Free open source software (FOSS) can be a comptetive advatage as part of a company’s business model. You need to break it apart — “free” and “open source”

The idea of using “free” as part of a the business model is nothing new. TV viewers didn’t pay for content — advertisers did. Likewise, you don’t pay for adobe acrobat reader. Free is a good way to get adoption. Obviously revenue has to be derived somewhere else.

With regard to “open source,” there are many reasons why this development methodology is advantageous to a software startup. Licensing software — charging for the right to use — is effective for gaining revenue. But it provides little incentive for others to contribute to the code. The open source development methodology has proven an effective mechanism for crowd source development, QA, and documentation of a product. It can also help a company attact talent — would you feel more passionate about developing an open source product that anyone can use, or a closed commercial product?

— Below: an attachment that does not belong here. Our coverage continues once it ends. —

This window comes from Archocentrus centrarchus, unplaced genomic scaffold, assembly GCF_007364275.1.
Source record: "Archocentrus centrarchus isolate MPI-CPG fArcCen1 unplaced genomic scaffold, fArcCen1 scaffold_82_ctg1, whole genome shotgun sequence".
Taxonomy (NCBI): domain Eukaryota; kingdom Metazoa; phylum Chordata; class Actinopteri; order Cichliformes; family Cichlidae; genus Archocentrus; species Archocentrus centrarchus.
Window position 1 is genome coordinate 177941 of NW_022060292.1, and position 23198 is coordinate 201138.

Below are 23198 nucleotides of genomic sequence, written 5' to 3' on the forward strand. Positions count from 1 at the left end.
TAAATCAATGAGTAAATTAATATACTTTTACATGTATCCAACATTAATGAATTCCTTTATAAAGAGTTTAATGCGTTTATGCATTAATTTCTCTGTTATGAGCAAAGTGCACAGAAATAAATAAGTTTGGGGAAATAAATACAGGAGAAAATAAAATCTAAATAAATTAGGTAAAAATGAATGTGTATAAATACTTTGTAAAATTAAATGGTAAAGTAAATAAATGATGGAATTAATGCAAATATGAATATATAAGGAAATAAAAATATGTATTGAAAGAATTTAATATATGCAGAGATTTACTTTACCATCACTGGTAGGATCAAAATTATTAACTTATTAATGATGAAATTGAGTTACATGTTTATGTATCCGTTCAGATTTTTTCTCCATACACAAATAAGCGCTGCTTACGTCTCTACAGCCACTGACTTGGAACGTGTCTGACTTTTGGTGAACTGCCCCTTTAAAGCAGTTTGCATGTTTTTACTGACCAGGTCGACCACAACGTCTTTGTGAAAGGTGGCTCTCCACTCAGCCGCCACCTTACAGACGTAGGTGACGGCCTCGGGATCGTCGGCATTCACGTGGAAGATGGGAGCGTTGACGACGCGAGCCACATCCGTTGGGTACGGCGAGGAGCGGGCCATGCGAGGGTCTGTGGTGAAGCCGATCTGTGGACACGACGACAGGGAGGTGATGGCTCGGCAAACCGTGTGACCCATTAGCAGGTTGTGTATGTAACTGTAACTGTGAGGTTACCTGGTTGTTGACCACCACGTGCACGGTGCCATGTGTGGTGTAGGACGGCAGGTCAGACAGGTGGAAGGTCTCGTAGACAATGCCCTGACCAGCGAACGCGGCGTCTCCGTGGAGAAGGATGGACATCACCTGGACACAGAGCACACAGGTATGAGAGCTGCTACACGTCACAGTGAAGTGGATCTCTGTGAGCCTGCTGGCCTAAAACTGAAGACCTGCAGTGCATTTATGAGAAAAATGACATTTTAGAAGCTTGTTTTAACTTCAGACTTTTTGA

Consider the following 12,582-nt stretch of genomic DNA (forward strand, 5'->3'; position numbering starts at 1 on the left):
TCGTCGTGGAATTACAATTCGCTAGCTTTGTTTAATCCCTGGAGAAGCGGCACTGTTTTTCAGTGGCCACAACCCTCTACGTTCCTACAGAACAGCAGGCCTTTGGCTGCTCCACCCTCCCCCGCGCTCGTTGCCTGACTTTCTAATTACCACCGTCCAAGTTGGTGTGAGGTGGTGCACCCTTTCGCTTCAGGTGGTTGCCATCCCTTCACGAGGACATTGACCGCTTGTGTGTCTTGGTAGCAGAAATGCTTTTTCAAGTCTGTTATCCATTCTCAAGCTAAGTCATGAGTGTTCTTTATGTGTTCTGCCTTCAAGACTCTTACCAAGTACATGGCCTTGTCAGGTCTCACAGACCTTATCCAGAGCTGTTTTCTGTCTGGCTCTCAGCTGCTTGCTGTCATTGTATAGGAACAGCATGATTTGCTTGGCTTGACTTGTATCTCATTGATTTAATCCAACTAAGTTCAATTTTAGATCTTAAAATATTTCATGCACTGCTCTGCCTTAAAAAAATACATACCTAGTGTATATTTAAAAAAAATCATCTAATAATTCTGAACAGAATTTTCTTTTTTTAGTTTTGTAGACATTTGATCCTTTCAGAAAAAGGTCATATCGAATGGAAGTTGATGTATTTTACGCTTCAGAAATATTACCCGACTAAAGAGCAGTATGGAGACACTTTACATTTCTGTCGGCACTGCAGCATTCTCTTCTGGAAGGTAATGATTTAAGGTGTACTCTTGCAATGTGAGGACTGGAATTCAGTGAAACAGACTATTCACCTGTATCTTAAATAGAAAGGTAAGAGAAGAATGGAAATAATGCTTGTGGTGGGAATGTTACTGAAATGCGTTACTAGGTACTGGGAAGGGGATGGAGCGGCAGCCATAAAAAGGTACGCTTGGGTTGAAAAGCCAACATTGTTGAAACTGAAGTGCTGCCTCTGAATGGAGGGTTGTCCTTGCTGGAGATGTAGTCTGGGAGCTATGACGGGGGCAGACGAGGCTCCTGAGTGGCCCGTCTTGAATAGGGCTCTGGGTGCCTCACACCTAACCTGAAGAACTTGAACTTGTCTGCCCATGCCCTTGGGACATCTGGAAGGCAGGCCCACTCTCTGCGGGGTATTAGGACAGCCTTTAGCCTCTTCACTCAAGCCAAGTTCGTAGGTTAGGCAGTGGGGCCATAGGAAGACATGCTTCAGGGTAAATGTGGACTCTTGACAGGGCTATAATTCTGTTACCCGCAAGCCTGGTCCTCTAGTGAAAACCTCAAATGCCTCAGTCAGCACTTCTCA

Used together, “free” and “open source” — can be a powerful combination for a startup, where the cost of capital is high. FOSS software also has a built-in distribution channel (linux) and even promotional infastructure.

The hard part for most software startups, regardless of the license of their software, is developing the business model, and executing a marketing plan before they run out of money or energy.

Here at Gluu, we’ve had to pivot the business model a few times to figure out how to make it work. It’s not easy. But we’ve never waivered on our commitment to free open source software. We believe this component of our business model will ultimately enable us to prevail in our market.

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